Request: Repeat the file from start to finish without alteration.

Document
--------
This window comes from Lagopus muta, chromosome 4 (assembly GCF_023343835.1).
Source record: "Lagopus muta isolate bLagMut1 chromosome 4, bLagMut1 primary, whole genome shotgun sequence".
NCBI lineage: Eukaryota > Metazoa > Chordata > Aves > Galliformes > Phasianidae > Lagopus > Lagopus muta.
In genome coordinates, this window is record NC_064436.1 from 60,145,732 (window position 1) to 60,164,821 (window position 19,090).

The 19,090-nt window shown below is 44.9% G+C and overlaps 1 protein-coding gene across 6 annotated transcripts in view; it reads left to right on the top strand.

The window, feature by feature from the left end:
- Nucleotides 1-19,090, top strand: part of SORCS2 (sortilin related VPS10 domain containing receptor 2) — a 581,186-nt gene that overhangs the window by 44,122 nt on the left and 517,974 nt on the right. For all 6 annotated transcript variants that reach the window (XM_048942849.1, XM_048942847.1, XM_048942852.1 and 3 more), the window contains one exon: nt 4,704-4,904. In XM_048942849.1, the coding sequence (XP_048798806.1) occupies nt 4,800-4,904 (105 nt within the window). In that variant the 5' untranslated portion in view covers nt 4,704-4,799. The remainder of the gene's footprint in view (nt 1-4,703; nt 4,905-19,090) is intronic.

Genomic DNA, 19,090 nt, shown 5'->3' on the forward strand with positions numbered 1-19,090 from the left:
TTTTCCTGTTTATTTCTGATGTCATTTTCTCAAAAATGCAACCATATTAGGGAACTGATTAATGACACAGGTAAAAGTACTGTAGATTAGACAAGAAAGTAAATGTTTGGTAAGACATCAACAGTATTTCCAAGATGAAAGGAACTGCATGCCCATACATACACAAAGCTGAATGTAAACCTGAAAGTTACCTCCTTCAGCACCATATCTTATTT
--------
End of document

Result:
This window comes from Lagopus muta, chromosome 4 (assembly GCF_023343835.1).
Source record: "Lagopus muta isolate bLagMut1 chromosome 4, bLagMut1 primary, whole genome shotgun sequence".
NCBI lineage: Eukaryota > Metazoa > Chordata > Aves > Galliformes > Phasianidae > Lagopus > Lagopus muta.
In genome coordinates, this window is record NC_064436.1 from 60,145,732 (window position 1) to 60,164,821 (window position 19,090).

The 19,090-nt window shown below is 44.9% G+C and overlaps 1 protein-coding gene across 6 annotated transcripts in view; it reads left to right on the top strand.

The window, feature by feature from the left end:
- Nucleotides 1-19,090, top strand: part of SORCS2 (sortilin related VPS10 domain containing receptor 2) — a 581,186-nt gene that overhangs the window by 44,122 nt on the left and 517,974 nt on the right. For all 6 annotated transcript variants that reach the window (XM_048942849.1, XM_048942847.1, XM_048942852.1 and 3 more), the window contains one exon: nt 4,704-4,904. In XM_048942849.1, the coding sequence (XP_048798806.1) occupies nt 4,800-4,904 (105 nt within the window). In that variant the 5' untranslated portion in view covers nt 4,704-4,799. The remainder of the gene's footprint in view (nt 1-4,703; nt 4,905-19,090) is intronic.

Genomic DNA, 19,090 nt, shown 5'->3' on the forward strand with positions numbered 1-19,090 from the left:
TTTTCCTGTTTATTTCTGATGTCATTTTCTCAAAAATGCAACCATATTAGGGAACTGATTAATGACACAGGTAAAAGTACTGTAGATTAGACAAGAAAGTAAATGTTTGGTAAGACATCAACAGTATTTCCAAGATGAAAGGAACTGCATGCCCATACATACACAAAGCTGAATGTAAACCTGAAAGTTACCTCCTTCAGCACCATATCTTATTT